The Trail of a Drought

The Trail of a Drought 

by Andrew Butt | Photo by Gavin Mills


Along the West Coast especially in Humboldt, Trinity and Mendocino counties, it’s not hard to see the effects of the three-year drought. Simply look up towards the tops of our usual lush green trees and you will find the definite orange and red colors that mark these giants. Conversations held with local fisherman confirm the already known effects of the drought. While the rivers are much lower then some of us have seen in our lifetime, the effects stretch way beyond the stream. Farmers in our area are feeling the impact themselves, as well as both their crops and livestock. Rationing the remaining water supply is of the essence as we enter what may be our fourth dry year.

Certain areas have seen specific sanctions on water usage which could result in heavy fines if exceeded. One of the biggest aids we have in solving this water crisis is to look at history. Is this consecutively long and dry period something that will soon come to an end, or is this trend going to become more common? First lets take a look at the average precipitation over the past 50 years and the trend for the next 90 years, with each county being charted on its own line: precipitation_History

It is obvious that there is a predicted slow decline in the amount of precipitation through the coming years. Perhaps this trend is incorrect, but regardless the facts are here now that water is becoming more scarce in our area! Cal-Adapt had this to say on the topic:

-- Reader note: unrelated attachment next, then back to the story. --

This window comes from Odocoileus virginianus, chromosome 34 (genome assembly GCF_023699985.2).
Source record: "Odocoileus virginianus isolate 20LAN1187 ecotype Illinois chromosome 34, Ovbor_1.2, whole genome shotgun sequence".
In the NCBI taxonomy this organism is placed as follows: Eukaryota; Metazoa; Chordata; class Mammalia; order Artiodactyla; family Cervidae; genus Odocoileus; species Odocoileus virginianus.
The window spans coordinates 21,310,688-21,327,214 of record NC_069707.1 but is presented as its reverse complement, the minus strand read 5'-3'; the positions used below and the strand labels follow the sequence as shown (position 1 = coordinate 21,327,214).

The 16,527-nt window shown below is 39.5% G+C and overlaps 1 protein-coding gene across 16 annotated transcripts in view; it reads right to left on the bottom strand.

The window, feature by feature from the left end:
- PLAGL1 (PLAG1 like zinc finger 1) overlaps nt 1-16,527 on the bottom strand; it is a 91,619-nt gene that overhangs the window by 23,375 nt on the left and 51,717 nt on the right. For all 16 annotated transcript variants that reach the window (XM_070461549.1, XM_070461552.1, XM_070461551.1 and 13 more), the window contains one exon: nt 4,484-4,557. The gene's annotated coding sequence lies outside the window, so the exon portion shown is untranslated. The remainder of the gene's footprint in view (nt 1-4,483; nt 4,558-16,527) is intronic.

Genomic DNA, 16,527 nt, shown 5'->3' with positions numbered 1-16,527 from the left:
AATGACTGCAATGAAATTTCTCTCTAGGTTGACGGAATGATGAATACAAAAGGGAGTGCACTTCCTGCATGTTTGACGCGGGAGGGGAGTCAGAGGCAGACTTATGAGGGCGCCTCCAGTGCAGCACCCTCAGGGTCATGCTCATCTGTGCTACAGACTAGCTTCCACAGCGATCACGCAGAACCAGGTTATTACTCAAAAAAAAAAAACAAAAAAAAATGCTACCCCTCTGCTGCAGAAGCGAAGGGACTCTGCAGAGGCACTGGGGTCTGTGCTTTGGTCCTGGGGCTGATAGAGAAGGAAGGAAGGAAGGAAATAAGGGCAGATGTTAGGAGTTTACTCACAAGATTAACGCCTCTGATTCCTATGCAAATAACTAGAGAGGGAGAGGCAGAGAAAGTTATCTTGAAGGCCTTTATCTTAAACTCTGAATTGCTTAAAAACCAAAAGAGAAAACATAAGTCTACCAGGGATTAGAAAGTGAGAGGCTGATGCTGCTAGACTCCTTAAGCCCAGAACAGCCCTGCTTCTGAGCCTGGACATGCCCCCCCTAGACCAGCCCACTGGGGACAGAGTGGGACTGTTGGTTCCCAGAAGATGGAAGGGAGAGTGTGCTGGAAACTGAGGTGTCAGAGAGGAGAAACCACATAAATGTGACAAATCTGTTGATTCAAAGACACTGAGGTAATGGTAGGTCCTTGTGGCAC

“The Mediterranean seasonal precipitation pattern is expected to continue, with most precipitation falling during winter from North Pacific storms. One of the four climate models projects slightly wetter winters, and another projects slightly drier winters with a 10 to 20 percent decrease in total annual precipitation. However, even modest changes would have a significant impact because California ecosystems are conditioned to historical precipitation levels and water resources are nearly fully utilized.”


Even with the problems associated with the current situation there is hope. Lately the fog has been rolling back in off Humboldt Bay. Repeatedly in the mornings there is plenty of mist and haze to help offset the dryness in the area.  Soon this season’s problems will draw to an end as the rains will set back in and winter progresses.  Yet one question still lingers for us locals: Will the coming years bring more of this trend? Or will the snow and rain come back to the counties? Only time will tell.

Emerald contributor since March 2012


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